Wednesday, April 27, 2011

creative suppers on the cheap (I)

Since going down to one income, our family has had to do some budgetary adjustments.  We are much more conscious of what we are spending on groceries and much less willing to throw out leftovers or produce.  I won't say we perfectly use every last morsel, but we do try a lot harder to waste very little.  Whereas I used to plan my menus around what I wanted to eat, now I plan them around what is on sale.  However, I find that I can always find something delicious to make, even with more budgetary constraints.

Food is important to me.  While I never starved as a kid, there were years when food wasn't the most plentiful.  I tend to stock up enough food so that I never have to worry about being hungry.

But food doesn't just inspire sad memories in me.  Some of my happiest memories are about food too.  I just got a book from the library called What I Eat: Around the World in 80 Diets.  One essay in this book asks the question, "Why do we cook, when it's not necessary for life?"  The answer the authors come up with is that cooking is something that is simply very human.  It adds a powerful dimension of creature comfort to our lives.  It separates us from the animal kingdom.  I would add that it is a powerful burst of creativity.  It even brings some meaning to our lives.  My favorite quote from an interview during my freelance writing days was when a cook told me that she felt cooking was one of the most intimate things you could do for another human being because when you cook something, it becomes a part of them.  Cooking means sharing in community, sharing in creativity, bringing something of beauty to the lives of those around you.  It brings people together.  It brings joy into my heart.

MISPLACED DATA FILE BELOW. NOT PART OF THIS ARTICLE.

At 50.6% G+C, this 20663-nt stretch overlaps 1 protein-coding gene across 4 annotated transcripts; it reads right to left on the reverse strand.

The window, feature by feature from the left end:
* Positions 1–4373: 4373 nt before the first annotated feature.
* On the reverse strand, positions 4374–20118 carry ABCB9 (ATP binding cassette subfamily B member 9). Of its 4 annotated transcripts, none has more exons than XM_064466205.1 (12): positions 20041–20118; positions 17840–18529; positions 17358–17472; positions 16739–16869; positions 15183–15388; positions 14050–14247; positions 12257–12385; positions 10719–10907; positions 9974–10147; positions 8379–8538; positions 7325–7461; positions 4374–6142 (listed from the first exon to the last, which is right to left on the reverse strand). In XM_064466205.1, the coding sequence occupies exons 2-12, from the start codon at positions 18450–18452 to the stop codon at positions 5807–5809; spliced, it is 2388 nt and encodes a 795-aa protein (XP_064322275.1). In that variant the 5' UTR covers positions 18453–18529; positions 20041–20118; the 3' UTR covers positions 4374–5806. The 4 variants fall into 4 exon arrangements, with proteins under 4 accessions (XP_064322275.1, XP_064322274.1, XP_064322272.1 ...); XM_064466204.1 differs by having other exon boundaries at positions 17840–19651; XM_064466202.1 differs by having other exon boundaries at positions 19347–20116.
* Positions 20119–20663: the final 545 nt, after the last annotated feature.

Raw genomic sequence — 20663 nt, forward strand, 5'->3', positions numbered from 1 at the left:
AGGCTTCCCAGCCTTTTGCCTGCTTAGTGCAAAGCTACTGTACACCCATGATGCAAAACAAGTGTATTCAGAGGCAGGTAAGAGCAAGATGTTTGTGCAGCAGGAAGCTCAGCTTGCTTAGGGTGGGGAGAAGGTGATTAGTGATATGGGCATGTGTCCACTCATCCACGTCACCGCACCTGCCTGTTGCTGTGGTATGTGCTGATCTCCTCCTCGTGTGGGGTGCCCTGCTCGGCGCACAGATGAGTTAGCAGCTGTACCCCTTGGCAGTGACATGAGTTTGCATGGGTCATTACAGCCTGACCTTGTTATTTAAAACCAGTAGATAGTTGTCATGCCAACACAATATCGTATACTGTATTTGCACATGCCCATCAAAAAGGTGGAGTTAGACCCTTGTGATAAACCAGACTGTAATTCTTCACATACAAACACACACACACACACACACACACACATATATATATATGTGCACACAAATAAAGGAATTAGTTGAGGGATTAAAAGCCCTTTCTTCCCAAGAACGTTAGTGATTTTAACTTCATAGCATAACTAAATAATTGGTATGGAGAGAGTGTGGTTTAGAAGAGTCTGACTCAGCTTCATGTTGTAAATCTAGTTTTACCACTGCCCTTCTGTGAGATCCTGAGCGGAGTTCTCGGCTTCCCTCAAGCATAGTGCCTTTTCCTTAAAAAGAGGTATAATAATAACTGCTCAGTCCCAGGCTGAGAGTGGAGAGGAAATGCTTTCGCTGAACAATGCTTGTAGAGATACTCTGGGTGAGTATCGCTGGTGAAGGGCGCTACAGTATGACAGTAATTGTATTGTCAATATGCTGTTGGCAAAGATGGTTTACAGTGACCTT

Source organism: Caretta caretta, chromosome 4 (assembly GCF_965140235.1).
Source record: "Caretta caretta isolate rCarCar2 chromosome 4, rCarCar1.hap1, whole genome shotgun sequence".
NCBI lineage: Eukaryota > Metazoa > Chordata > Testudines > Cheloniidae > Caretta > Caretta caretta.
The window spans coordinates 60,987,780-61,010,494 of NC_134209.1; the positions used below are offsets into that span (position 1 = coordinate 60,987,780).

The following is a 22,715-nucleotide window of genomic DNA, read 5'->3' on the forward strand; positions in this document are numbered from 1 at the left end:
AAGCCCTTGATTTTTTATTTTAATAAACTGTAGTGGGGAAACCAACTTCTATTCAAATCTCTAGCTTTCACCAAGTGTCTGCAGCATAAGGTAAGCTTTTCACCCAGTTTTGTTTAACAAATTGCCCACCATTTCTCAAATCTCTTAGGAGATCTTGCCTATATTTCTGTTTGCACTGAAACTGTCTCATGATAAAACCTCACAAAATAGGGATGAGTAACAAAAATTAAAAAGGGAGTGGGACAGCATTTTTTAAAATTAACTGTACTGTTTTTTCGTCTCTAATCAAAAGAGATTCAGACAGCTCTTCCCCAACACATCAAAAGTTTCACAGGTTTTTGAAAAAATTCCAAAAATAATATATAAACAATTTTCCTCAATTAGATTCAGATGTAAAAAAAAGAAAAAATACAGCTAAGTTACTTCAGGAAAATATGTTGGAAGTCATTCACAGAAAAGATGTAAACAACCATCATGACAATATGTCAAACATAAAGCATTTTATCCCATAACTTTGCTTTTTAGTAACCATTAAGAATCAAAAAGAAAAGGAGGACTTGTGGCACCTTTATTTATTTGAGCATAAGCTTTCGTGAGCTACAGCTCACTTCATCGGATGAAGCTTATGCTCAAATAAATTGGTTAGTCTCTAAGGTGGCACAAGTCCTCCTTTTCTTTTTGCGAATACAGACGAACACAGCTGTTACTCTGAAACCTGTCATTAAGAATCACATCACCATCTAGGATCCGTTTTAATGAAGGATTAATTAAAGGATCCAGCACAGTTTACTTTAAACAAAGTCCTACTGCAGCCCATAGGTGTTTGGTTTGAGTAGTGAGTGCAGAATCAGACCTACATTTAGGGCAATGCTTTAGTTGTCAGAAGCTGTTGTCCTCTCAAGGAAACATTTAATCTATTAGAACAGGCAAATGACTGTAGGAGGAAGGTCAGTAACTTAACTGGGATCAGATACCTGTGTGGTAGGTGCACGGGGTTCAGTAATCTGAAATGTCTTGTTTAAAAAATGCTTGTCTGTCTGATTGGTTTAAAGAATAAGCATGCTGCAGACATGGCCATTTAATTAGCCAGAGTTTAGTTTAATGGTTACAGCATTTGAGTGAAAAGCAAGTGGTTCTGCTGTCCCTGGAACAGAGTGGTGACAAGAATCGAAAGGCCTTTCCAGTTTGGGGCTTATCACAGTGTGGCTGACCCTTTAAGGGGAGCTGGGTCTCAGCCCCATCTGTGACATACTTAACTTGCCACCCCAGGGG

All this to say, I don't know if I could live on a diet of rice and beans.  Cooking and food are too important to me.  If there is a way to seize up life and experience it with gusto for each person, cooking and eating are my way.  So, one of my biggest worries as our budget got tighter was that it would mean very, very boring eating. 

Boy, have I been shocked.  We eat good.  We eat so good. 

And like I said above, one of the biggest helps is wasting less.  This means not only eating leftovers, but also not always having to follow a recipe.  Which is new for me.  I have almost always been a recipe cook, afraid to venture outside the boundaries of the known, the defined.  But when we have a bunch of veggies about to go bad in your fridge, when you have a hankering for something wonderful to eat, you bring these two elements together and you make something that makes sense to you.  That's how I came up with my Roasted Vegetables with Maple-Balsamic Glaze (which I made for friends this Easter and they loved it).  I am finding that if I have a well-stocked refrigerator and pantry (thank you, Costco!), if I understand some basics about technique when I cook (the why, not just the what), I can put together some lovely food.  Of course, I have to be willing to fail a little bit.  Not everything I create or adapt will turn out perfectly.  Sometimes there will be a great big flop.  Am I willing to fail?